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Current U.S. Drought Monitor Conditions for Mississippi

The U.S. Drought Monitor (USDM) is updated each Thursday to show the location and intensity of drought across the country. This map shows drought conditions across Mississippi using a five-category system, from Abnormally Dry (D0) conditions to Exceptional Drought (D4). The USDM is a joint effort of the National Drought Mitigation Center, USDA, and NOAA. Learn more.

The following state-specific drought impacts were compiled by the National Drought Mitigation Center. While these impacts are not exhaustive, they can help provide a clearer picture of drought in Mississippi. 

D0 - Abnormally Dry
  • Creek flow is low
7.3
of MS
D1 - Moderate Drought
  • More wildfires occur than normal
  • Wildlife search for water
1.1
of MS
D2 - Severe Drought
  • Cotton is stressed; supplemental hay for cattle begins
  • Burn bans expand
  • Hydroelectric power output decreases; energy cost is high
0.0
of MS
D3 - Extreme Drought
  • Soybean yields are low
  • Burn bans are implemented
  • Surface water levels are low; boat ramps close
0
of MS
D4 - Exceptional Drought
  • Fire danger increases
0
of MS
D0 - Abnormally Dry
  • Creek flow is low
22.1
of MS
D1 - Moderate Drought
  • More wildfires occur than normal
  • Wildlife search for water
5.3
of MS
D2 - Severe Drought
  • Cotton is stressed; supplemental hay for cattle begins
  • Burn bans expand
  • Hydroelectric power output decreases; energy cost is high
1.1
of MS
D3 - Extreme Drought
  • Soybean yields are low
  • Burn bans are implemented
  • Surface water levels are low; boat ramps close
0
of MS
D4 - Exceptional Drought
  • Fire danger increases
0
of MS
D0 - Abnormally Dry
  • Creek flow is low
48.7
of MS
D1 - Moderate Drought
  • More wildfires occur than normal
  • Wildlife search for water
6.5
of MS
D2 - Severe Drought
  • Cotton is stressed; supplemental hay for cattle begins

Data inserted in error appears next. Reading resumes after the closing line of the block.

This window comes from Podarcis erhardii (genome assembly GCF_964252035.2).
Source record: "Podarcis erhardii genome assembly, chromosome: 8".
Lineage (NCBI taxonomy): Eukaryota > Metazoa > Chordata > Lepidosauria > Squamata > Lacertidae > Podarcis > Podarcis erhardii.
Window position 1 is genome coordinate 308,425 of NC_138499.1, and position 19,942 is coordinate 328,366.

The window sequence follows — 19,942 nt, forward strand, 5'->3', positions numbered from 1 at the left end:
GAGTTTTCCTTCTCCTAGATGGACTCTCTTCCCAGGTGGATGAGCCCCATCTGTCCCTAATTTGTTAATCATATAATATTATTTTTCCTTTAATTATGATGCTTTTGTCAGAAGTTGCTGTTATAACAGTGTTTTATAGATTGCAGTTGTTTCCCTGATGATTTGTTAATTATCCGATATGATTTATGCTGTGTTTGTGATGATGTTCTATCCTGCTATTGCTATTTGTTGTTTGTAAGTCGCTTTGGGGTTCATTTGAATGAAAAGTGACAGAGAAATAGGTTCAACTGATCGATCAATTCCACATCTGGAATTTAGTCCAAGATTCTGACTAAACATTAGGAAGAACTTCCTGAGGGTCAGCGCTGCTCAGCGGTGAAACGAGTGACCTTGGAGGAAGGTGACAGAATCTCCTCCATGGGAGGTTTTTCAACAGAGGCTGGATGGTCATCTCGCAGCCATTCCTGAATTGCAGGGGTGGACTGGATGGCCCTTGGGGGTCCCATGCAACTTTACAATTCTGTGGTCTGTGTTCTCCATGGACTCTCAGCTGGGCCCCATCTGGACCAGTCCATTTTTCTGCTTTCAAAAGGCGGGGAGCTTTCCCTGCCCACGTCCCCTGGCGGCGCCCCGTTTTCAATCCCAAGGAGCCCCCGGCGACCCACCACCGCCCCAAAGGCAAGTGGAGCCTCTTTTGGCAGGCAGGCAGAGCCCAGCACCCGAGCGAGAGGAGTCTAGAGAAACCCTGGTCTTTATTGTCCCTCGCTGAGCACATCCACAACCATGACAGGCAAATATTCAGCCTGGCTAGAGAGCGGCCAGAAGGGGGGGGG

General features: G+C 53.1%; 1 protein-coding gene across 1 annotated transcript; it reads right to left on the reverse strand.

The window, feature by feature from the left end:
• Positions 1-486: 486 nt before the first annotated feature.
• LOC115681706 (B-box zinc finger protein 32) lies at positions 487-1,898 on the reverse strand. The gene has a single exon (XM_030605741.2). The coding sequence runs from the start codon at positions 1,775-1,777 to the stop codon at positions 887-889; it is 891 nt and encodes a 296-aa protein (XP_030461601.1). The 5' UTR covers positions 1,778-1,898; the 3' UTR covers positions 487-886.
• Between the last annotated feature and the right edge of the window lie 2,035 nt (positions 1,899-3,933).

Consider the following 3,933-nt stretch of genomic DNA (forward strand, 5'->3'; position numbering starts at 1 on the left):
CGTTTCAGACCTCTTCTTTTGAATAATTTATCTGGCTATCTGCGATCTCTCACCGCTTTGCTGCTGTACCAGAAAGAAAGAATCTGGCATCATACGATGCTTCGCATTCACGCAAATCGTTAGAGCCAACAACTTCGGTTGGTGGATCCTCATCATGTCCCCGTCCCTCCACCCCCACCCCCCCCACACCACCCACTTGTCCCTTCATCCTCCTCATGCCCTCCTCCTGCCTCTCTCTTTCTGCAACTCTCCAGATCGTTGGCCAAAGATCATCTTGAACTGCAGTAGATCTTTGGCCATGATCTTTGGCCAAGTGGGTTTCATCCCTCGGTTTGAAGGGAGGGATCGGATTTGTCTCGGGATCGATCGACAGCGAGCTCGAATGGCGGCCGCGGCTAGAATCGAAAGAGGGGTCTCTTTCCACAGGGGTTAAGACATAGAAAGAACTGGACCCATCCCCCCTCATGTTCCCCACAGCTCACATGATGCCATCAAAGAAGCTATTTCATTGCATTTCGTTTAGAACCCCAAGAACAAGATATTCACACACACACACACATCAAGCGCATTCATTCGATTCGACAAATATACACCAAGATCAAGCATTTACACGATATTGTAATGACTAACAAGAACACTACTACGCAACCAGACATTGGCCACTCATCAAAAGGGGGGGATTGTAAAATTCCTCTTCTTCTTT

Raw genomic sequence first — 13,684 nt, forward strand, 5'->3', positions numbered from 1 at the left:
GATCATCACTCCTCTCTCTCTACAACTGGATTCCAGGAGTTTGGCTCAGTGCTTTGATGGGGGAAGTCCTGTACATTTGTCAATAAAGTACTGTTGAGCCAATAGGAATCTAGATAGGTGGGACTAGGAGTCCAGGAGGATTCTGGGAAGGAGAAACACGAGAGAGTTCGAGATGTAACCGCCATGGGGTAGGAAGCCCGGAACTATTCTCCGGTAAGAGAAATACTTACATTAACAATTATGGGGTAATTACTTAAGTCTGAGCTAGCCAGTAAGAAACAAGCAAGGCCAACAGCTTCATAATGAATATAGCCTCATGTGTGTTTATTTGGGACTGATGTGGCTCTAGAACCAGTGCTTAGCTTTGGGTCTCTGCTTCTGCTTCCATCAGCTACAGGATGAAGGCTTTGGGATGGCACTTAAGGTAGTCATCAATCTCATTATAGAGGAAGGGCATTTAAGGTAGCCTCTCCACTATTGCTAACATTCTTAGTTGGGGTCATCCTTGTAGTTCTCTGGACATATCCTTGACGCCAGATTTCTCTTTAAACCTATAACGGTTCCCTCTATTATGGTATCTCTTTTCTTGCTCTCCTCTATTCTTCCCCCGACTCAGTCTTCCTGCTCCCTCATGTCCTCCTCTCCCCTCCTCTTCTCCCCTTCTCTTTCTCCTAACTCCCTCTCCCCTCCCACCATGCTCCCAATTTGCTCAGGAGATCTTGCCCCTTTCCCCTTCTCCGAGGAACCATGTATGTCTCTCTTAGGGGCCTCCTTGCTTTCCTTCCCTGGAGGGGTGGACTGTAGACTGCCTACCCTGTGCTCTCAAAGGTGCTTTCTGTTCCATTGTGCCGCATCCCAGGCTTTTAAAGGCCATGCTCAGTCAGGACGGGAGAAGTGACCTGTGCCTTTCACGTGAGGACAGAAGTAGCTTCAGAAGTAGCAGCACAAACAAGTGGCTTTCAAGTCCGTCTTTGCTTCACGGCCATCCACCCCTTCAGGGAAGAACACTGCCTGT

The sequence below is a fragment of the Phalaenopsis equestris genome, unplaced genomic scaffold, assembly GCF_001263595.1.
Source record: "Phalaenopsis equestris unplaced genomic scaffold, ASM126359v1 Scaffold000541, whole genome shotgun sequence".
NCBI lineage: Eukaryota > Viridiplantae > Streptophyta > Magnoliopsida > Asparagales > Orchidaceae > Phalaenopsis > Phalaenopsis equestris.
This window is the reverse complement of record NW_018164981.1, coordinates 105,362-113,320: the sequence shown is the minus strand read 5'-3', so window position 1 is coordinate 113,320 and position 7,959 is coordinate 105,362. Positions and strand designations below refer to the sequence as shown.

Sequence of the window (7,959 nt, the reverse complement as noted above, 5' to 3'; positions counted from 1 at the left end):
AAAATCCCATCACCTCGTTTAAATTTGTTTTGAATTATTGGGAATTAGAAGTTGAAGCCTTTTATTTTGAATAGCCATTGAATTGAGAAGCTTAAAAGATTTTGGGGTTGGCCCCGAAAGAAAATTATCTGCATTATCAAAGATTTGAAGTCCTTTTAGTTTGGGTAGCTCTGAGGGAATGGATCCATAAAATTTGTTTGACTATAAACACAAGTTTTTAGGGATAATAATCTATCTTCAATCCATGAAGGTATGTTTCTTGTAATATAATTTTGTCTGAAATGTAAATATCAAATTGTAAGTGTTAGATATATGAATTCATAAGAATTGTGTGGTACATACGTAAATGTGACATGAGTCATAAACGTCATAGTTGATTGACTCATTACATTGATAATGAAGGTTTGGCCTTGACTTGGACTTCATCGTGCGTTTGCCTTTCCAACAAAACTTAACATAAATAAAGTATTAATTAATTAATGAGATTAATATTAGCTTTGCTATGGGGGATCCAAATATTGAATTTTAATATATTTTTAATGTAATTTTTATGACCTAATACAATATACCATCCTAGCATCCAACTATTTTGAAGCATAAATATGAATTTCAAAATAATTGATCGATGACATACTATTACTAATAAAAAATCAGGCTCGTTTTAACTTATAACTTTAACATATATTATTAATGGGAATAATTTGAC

• Burn bans expand
  • Hydroelectric power output decreases; energy cost is high
1.1
of MS
D3 - Extreme Drought
  • Soybean yields are low
  • Burn bans are implemented
  • Surface water levels are low; boat ramps close
0
of MS
D4 - Exceptional Drought
  • Fire danger increases
0
of MS
Source(s):

NDMCNOAAUSDA

Source(s):

NDMCNOAAUSDA

Source(s):

NDMCNOAAUSDA

Updates Weekly  -  03/02/21
Updates Weekly  -  02/23/21
Updates Weekly  -  02/02/21

Explore Drought Conditions by City and County

Summary

View up-to-date drought conditions down to the city and county level, including temperature, and precipitation conditions, key drought indicators, outlooks, historical conditions, and water supply, agriculture, and public health maps.

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Drought in Mississippi from 2000–Present

The U.S. Drought Monitor started in 2000. Since 2000, the longest duration of drought (D1–D4) in Mississippi lasted 107 weeks beginning on April 20, 2010, and ending on May 1, 2012. The most intense period of drought occurred the week of October 31, 2000, where D4 affected 63.82% of Mississippi land.

    The U.S. Drought Monitor (USDM) is a national map released every Thursday, showing parts of the U.S. that are currently in drought. The USDM relies on drought experts to synthesize the best available data and work with local observers to interpret the information. The USDM also incorporates ground truthing and information about how drought is affecting people, via a network of more than 450 observers across the country, including state climatologists, National Weather Service staff, Extension agents, and hydrologists. Learn more.

    The Standardized Precipitation Index (SPI) is an index to characterize meteorological drought on a range of timescales, ranging from 1 to 72 months. The SPI is the number of standard deviations that observed cumulative precipitation deviates from the climatological average. NOAA's National Centers for Environmental Information produce the 9-month SPI values below on a monthly basis, going back to 1895. Learn more.

    Tree rings are used to extend the instrumental record of drought to over 2,000 years. The Living Blended Drought Product (LBDP) is a recalibrated data series of June-July-August Palmer Modified Drought Index (PMDI) values in the lower 48 U.S. states. This dataset blends tree-ring reconstructions and instrumental data to estimate the average summer PMDI values, which extend over 2,000 years in some parts of the U.S. Learn more.

Report Impacts

Tell us how drought is impacting your community by submitting a condition monitoring report. Your submissions help us better understand how drought is affecting local conditions. 

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